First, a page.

As we cruised past Castle Staithe I suggested to Diana that we could stop for a cup of tea, but she was keen to press on as she had some shopping in mind that she wanted to do in Wroxham.
With the sun lower at this time of year you become very conscious of how one bank can be in bright sun while the other is too dark to photograph well.
It was 15:55 before we passed a boat travelling towards us, but there had been a good number of dinghies and canoes about, even day boats, with anglers aboard.
As the river twists and turn on the way to Wroxham, so the sun switches from one side to the other.
By 16:00 we have reached Bridge Broad. Through the other exit you can see a boat on the Hoveton Viaduct moorings on the main river.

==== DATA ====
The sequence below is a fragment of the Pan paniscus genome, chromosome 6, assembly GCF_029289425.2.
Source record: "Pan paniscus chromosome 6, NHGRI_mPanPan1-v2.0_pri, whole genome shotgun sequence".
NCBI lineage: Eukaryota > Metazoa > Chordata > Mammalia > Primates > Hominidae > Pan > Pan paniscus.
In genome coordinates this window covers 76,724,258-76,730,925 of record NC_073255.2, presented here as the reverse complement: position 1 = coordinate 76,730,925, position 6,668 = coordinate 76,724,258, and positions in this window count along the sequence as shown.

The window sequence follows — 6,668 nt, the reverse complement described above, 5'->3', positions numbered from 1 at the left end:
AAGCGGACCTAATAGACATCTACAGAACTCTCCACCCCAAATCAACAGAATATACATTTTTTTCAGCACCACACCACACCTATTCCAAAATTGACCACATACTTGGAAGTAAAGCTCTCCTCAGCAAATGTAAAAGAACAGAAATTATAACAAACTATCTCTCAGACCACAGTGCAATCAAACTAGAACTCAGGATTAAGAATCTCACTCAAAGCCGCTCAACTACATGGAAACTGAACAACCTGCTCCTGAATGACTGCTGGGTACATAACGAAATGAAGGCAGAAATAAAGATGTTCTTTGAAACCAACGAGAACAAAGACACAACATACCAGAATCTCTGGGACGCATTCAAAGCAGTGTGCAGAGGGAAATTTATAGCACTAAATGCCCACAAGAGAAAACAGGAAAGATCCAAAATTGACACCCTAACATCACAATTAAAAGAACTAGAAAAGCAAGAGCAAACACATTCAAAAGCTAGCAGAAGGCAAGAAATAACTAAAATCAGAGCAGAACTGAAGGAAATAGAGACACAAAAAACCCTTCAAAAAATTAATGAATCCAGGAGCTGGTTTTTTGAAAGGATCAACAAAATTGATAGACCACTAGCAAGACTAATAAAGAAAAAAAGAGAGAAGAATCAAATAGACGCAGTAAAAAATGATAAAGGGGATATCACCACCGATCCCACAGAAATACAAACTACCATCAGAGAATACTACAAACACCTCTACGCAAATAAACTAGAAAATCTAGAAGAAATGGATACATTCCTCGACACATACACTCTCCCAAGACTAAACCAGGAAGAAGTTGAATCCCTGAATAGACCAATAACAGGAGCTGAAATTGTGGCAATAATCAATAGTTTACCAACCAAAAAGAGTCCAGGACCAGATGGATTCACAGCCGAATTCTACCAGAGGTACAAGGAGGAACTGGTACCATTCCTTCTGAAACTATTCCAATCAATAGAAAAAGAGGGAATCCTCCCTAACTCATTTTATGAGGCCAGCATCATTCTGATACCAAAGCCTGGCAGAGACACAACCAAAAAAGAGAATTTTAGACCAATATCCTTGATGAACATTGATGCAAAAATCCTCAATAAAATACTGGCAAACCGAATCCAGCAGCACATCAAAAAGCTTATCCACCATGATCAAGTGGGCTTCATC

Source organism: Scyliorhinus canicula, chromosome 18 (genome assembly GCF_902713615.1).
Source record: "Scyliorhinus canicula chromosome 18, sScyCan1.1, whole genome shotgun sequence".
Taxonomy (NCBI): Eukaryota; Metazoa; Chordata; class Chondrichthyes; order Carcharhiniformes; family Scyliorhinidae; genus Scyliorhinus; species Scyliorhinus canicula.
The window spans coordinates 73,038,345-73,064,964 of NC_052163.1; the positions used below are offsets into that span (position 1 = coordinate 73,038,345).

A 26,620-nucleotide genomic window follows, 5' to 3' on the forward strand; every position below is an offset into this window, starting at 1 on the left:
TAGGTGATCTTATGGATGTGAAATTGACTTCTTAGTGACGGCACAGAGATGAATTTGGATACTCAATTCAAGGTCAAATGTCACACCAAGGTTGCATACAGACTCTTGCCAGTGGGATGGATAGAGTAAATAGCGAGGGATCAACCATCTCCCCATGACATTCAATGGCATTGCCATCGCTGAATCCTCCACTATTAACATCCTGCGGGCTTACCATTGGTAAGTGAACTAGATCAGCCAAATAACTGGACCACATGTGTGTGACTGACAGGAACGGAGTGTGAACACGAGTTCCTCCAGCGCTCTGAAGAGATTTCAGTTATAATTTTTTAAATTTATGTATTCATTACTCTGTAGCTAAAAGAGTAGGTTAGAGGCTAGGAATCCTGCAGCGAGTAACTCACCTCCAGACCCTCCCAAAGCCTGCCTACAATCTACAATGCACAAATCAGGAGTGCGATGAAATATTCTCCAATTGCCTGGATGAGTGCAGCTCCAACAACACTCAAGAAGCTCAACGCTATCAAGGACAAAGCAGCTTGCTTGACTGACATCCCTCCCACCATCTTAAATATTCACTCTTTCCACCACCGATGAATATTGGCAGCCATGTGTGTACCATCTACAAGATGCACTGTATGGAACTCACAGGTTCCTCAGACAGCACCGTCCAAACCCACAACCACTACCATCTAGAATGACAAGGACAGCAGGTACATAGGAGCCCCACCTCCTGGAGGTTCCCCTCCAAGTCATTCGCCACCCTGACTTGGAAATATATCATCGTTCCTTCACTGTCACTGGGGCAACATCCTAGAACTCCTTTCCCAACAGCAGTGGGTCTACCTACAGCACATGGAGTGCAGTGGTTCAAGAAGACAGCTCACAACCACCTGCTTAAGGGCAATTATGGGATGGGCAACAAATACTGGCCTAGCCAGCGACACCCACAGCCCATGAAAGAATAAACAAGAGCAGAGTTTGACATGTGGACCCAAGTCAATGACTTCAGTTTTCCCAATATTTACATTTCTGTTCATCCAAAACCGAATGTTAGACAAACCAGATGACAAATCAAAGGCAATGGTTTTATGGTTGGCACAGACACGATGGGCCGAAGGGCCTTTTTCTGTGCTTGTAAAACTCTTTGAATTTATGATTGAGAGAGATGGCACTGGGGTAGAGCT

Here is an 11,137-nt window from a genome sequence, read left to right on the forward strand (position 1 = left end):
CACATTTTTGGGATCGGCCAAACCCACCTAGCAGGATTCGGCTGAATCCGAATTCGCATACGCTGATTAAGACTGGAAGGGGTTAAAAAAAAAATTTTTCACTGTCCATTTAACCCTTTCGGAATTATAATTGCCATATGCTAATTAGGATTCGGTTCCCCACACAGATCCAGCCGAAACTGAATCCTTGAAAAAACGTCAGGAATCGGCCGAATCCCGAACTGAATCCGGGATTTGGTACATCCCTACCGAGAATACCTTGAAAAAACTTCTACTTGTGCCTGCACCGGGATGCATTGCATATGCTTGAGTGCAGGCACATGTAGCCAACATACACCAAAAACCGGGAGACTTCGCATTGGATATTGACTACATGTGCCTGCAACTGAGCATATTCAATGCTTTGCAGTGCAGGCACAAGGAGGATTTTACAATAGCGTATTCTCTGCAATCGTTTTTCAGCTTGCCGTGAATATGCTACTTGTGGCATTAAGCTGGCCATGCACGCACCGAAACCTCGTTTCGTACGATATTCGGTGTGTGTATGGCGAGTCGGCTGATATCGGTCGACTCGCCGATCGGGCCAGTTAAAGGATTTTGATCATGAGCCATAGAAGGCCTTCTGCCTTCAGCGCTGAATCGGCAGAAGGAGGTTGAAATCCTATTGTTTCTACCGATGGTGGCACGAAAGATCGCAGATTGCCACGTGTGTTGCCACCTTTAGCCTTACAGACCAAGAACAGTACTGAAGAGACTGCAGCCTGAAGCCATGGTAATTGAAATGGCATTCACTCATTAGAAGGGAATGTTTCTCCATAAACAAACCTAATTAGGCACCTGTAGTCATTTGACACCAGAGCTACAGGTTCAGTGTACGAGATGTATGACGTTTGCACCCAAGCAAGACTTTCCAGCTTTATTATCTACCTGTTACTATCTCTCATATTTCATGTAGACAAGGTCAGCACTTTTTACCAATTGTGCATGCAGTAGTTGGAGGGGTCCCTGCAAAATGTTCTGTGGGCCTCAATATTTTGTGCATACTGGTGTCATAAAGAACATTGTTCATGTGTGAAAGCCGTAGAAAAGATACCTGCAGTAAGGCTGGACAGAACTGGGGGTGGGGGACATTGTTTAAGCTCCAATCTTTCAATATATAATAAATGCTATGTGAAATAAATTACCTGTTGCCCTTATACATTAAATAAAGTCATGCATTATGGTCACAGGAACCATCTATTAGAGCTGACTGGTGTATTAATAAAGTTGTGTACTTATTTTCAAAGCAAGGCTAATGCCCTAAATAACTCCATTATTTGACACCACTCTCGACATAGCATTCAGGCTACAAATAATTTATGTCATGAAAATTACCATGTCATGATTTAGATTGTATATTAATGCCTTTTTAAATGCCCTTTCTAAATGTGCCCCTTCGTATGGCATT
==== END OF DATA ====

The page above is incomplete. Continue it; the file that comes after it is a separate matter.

We drop our mudweight in a bay the furthest way into the broad. The buoys and railing appear to be intended to stop yachts running into the high voltage cables that dip quite low over the broad. The embankment beyond is topped by the Bittern Line, the railway running between Norwich and Sheringham.
We brew tea and have some of the mince pies we brought with us and decide it's a bit late to go shopping , which can wait till tomorrow. Once again my phone proves it's not good at stitching together a set of frames to make a panorama image when there are hard edges involved.
While we miss out on shopping, we do move the boat to the Hoveton Viaduct moorings so we can have a meal in a local pub. We choose the Kings Head. Diana has to accept third choice. there was no problem with my choice of 8oz Rump Steak.